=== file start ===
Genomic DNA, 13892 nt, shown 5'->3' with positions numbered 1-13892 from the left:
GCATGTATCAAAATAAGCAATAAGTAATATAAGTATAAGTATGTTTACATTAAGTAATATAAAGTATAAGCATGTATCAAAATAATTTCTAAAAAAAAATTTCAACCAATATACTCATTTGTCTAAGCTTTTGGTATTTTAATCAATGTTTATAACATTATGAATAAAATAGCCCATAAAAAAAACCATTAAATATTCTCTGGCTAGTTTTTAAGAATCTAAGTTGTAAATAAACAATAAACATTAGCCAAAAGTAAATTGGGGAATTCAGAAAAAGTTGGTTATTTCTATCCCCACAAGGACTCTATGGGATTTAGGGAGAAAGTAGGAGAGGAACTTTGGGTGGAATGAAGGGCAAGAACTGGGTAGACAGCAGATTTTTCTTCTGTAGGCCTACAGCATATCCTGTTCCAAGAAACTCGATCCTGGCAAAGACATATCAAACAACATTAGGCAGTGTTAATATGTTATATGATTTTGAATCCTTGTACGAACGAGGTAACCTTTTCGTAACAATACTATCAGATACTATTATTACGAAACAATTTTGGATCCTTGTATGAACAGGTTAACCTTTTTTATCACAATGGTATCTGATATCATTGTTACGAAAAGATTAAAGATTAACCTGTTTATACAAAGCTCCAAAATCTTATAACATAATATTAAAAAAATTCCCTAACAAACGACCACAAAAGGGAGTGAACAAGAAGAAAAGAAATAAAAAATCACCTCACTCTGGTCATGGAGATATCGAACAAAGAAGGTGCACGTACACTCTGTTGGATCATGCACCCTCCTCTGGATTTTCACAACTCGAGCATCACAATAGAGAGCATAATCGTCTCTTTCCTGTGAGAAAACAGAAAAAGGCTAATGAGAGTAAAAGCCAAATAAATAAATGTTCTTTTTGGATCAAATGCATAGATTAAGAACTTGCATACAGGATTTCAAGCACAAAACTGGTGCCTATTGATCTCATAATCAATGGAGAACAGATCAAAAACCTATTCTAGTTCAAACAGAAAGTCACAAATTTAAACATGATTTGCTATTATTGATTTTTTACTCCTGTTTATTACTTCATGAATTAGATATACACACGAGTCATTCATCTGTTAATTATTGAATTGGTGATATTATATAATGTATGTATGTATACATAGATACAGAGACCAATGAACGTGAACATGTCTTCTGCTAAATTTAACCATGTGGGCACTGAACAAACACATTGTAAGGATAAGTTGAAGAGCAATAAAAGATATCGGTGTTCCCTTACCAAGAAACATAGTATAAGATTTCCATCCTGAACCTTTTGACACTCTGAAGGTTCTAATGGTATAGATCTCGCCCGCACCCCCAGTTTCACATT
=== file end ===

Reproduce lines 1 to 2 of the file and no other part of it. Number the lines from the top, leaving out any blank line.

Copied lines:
Genomic DNA, 13892 nt, shown 5'->3' with positions numbered 1-13892 from the left:
GCATGTATCAAAATAAGCAATAAGTAATATAAGTATAAGTATGTTTACATTAAGTAATATAAAGTATAAGCATGTATCAAAATAATTTCTAAAAAAAAATTTCAACCAATATACTCATTTGTCTAAGCTTTTGGTATTTTAATCAATGTTTATAACATTATGAATAAAATAGCCCATAAAAAAAACCATTAAATATTCTCTGGCTAGTTTTTAAGAATCTAAGTTGTAAATAAACAATAAACATTAGCCAAAAGTAAATTGGGGAATTCAGAAAAAGTTGGTTATTTCTATCCCCACAAGGACTCTATGGGATTTAGGGAGAAAGTAGGAGAGGAACTTTGGGTGGAATGAAGGGCAAGAACTGGGTAGACAGCAGATTTTTCTTCTGTAGGCCTACAGCATATCCTGTTCCAAGAAACTCGATCCTGGCAAAGACATATCAAACAACATTAGGCAGTGTTAATATGTTATATGATTTTGAATCCTTGTACGAACGAGGTAACCTTTTCGTAACAATACTATCAGATACTATTATTACGAAACAATTTTGGATCCTTGTATGAACAGGTTAACCTTTTTTATCACAATGGTATCTGATATCATTGTTACGAAAAGATTAAAGATTAACCTGTTTATACAAAGCTCCAAAATCTTATAACATAATATTAAAAAAATTCCCTAACAAACGACCACAAAAGGGAGTGAACAAGAAGAAAAGAAATAAAAAATCACCTCACTCTGGTCATGGAGATATCGAACAAAGAAGGTGCACGTACACTCTGTTGGATCATGCACCCTCCTCTGGATTTTCACAACTCGAGCATCACAATAGAGAGCATAATCGTCTCTTTCCTGTGAGAAAACAGAAAAAGGCTAATGAGAGTAAAAGCCAAATAAATAAATGTTCTTTTTGGATCAAATGCATAGATTAAGAACTTGCATACAGGATTTCAAGCACAAAACTGGTGCCTATTGATCTCATAATCAATGGAGAACAGATCAAAAACCTATTCTAGTTCAAACAGAAAGTCACAAATTTAAACATGATTTGCTATTATTGATTTTTTACTCCTGTTTATTACTTCATGAATTAGATATACACACGAGTCATTCATCTGTTAATTATTGAATTGGTGATATTATATAATGTATGTATGTATACATAGATACAGAGACCAATGAACGTGAACATGTCTTCTGCTAAATTTAACCATGTGGGCACTGAACAAACACATTGTAAGGATAAGTTGAAGAGCAATAAAAGATATCGGTGTTCCCTTACCAAGAAACATAGTATAAGATTTCCATCCTGAACCTTTTGACACTCTGAAGGTTCTAATGGTATAGATCTCGCCCGCACCCCCAGTTTCACATT